Silicon Photonics: Fundamentals and Devices

Overview

The creation of affordable high speed optical communications using standard semiconductor manufacturing technology is a principal aim of silicon photonics research. This would involve replacing copper connections with optical fibres or waveguides, and electrons with photons. With applications such as telecommunications and information processing, light detection, spectroscopy, holography and robotics, silicon photonics has the potential to revolutionise electronic-only systems. Providing an overview of the ...

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Silicon Photonics: Fundamentals and Devices

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Overview

The creation of affordable high speed optical communications using standard semiconductor manufacturing technology is a principal aim of silicon photonics research. This would involve replacing copper connections with optical fibres or waveguides, and electrons with photons. With applications such as telecommunications and information processing, light detection, spectroscopy, holography and robotics, silicon photonics has the potential to revolutionise electronic-only systems. Providing an overview of the physics, technology and device operation of photonic devices using exclusively silicon and related alloys, the book includes:

  • Basic Properties of Silicon
  • Quantum Wells, Wires, Dots and Superlattices
  • Absorption Processes in Semiconductors
  • Light Emitters in Silicon
  • Photodetectors , Photodiodes and Phototransistors
  • Raman Lasers including Raman Scattering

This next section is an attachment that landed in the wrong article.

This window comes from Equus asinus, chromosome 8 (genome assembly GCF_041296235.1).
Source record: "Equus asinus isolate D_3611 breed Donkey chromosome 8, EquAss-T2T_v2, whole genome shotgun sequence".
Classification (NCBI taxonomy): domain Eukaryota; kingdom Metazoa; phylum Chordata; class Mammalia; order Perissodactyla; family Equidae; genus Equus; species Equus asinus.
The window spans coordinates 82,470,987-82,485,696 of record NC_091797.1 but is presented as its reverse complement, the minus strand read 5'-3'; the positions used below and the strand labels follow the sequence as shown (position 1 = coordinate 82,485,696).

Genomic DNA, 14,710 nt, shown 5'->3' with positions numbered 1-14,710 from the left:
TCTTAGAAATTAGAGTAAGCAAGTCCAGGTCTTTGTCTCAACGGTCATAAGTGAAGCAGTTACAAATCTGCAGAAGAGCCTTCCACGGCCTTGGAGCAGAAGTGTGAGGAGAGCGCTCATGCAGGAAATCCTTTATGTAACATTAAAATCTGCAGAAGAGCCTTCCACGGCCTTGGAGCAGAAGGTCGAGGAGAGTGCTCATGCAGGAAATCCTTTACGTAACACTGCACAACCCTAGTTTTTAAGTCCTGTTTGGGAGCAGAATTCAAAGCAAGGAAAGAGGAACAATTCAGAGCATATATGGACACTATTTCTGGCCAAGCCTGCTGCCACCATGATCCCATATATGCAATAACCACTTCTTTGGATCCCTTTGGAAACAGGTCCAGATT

• Guided Lightwaves
  • Planar Waveguide Devices
  • Fabrication Techniques and Material Systems

Silicon Photonics: Fundamentals and Devices outlines the basic principles of operation of devices, the structures of the devices, and offers an insight into state-of-the-art and future developments.

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Product Details

Table of Contents

Series Preface xv

Preface xvii

1 Introduction to Silicon Photonics 1

1.1 Introduction 1

1.2 VLSI: Past, Present, and Future Roadmap 2

1.3 The Interconnect Problem in VLSI 3

1.4 The Long-Haul Optical Communication Link 4

1.5 Data Network 7

1.6 Conclusions 7

1.7 Scope of the Book 8

2 Basic Properties of Silicon 11

2.1 Introduction 11

2.2 Band Structure 12

2.3 Density-of-States Function 17

2.4 Impurities 19

2.5 Alloys of Silicon and Other Group IV Elements 21

2.6 Heterojunctions and Band Lineup 23

2.7 Si-Based Heterostructures 24

2.8 Direct GAP: Ge/SiGeSn Heterojunctions 33

3 Quantum Structures 41

3.1 Introduction 41

3.2 Quantum Wells 41

3.3 Quantum Wires and Dots 48

3.4 Superlattices 50

3.5 Si-Based Quantum Structures 52

3.6 Effect of Electric Field 56

4 Optical Processes 61

4.1 Introduction 61

4.2 Optical Constants 61

4.3 Basic Concepts 64

4.4 Absorption Processes in Semiconductors 66

4.5 Fundamental Absorption in Direct GAP 66

4.6 Fundamental Absorption in Indirect GAP 73

4.7 Absorption and Gain 77

4.8 Intervalence Band Absorption 79

4.9 Free-carrier Absorption 80

4.10 Recombination and Luminescence 82